Sample Student Sentence Outline

Orientational Ordering and Orientational Transition in C60 Crystals

Abstract: Solid C60 forms a fcc structure at room temperature, in which the molecules exhibit orientational disorder. At 255 K the molecules develop orientational order via a first order phase transition to a sc lattice. Below the transition the molecules jump between symmetry-equivalent orientations. The transition temperature increases with pressure. Similar effects are seen in C70.
  1. The identification of the molecular structure of C60 and its subsequent synthesis and separation in solid form have generated interest in this form of carbon which possesses many exciting properties.
  2. The structure and the dynamics of solid C60 are important for understanding its other properties.
  3. The basic results: There are two different phases of C60 with the transition temperature about 255 K. The transition is a first-order one.
  4. The structure of C60 at room temperature is fcc, in which the molecules exhibit dynamic orientational disorder.
  5. X-ray diffraction measurements reveal a phase transition from the fcc phase to a low-temperature phase. In the transition there is a jump in lattice parameter jump.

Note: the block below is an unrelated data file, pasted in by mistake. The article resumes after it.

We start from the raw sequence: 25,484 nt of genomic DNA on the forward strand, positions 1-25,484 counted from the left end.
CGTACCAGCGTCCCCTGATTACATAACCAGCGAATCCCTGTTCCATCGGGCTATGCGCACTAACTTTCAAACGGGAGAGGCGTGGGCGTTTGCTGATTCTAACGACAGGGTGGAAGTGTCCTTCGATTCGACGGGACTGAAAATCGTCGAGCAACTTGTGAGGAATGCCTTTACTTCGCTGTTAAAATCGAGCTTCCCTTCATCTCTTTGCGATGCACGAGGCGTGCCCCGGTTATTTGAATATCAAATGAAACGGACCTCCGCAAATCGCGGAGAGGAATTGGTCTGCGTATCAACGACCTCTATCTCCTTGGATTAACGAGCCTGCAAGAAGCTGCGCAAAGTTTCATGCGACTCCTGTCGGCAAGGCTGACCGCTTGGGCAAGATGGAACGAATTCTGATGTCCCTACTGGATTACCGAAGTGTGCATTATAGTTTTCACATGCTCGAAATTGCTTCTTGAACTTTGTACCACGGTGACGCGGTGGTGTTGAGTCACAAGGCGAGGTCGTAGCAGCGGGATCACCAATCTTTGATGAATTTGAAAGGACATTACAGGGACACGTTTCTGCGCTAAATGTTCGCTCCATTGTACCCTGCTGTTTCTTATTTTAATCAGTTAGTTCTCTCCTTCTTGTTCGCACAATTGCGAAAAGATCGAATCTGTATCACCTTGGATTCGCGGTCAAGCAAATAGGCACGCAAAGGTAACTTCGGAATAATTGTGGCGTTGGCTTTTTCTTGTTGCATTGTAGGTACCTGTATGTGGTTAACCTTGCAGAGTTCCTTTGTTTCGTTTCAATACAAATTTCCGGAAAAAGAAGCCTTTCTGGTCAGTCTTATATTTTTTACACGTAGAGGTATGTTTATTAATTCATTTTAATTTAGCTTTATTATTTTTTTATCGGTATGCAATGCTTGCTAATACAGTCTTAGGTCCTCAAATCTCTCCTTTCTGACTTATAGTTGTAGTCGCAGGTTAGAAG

6. The low-temperature phase is an orientationally ordered sc structure (Pa3).
  7. Calorimetry measurements confirm that the transition is first-order.
  8. Below the transition the molecules jump between symmetry-equivalent orientations.
  9. The behavior at the phase transition is strongly influenced by trace impurities and solvent.
  10. The transition has been probed by dynamical techniques (NMR, Raman scattering).
  11. Increasing pressure both increase the transition temperature and reduces orientational fluctuations of the C60 molecules in the low-temperature phase.
  12. The Young's modulus has an 8% jump at the transition.
  13. There is a similar phase transition in solid C70 with a hysteresis in the transition temperature.
  14. This paragraph summarizes the main points of the paper.

Some references

  1. "Orientational Ordering Transition in Solid C60," P. A. Heiney, J. E. Fischer, A. R. McGhie, W. J. Romanow, A. M. Denenstein, J. P. McCauley, Jr., and A. B. Smith III, Phys. Rev. Lett. 66, 2911 (1991).
  2. "Discontinuous volume change at the orientational-ordering transition in solid C60," P. A. Heiney, G. B. M. Vaughan, J. E. Fischer, N. Coustel, D. E. Cox, J. R. D. Copley, D. A. Neumann, W. A. Kamitakahara, K. M. Creegan, D. M. Cox, J. P. McCauley, Jr., and A. B. Smith III, Phys. Rev. B 45, 4544 (1992).
  3. "Crystal structure and bonding of ordered C60," W. I. F. David, R. M. Ibberson, J. C. Matthewman, K. Prassides, T. J. S. Dennis, J. P. Hare, H. W. Kroto, R. Taylor, and D. R. M. Walton, Nature 353, 147 (1991).
  4. "Structure, dynamics and ordering transition of solid C60," P. A. Heiney, J. Phys. Chem. Solids 53, 1333 (1992).
  5. "Pressure Dependence of the Orientational Ordering in Solid C60," G. A. Samara, J. E. Schirber, B. Morosin, L. V. Hansen, D. Loy, and A. P. Sylwester, Phys. Rev. Lett. 67, 3136 (1991).

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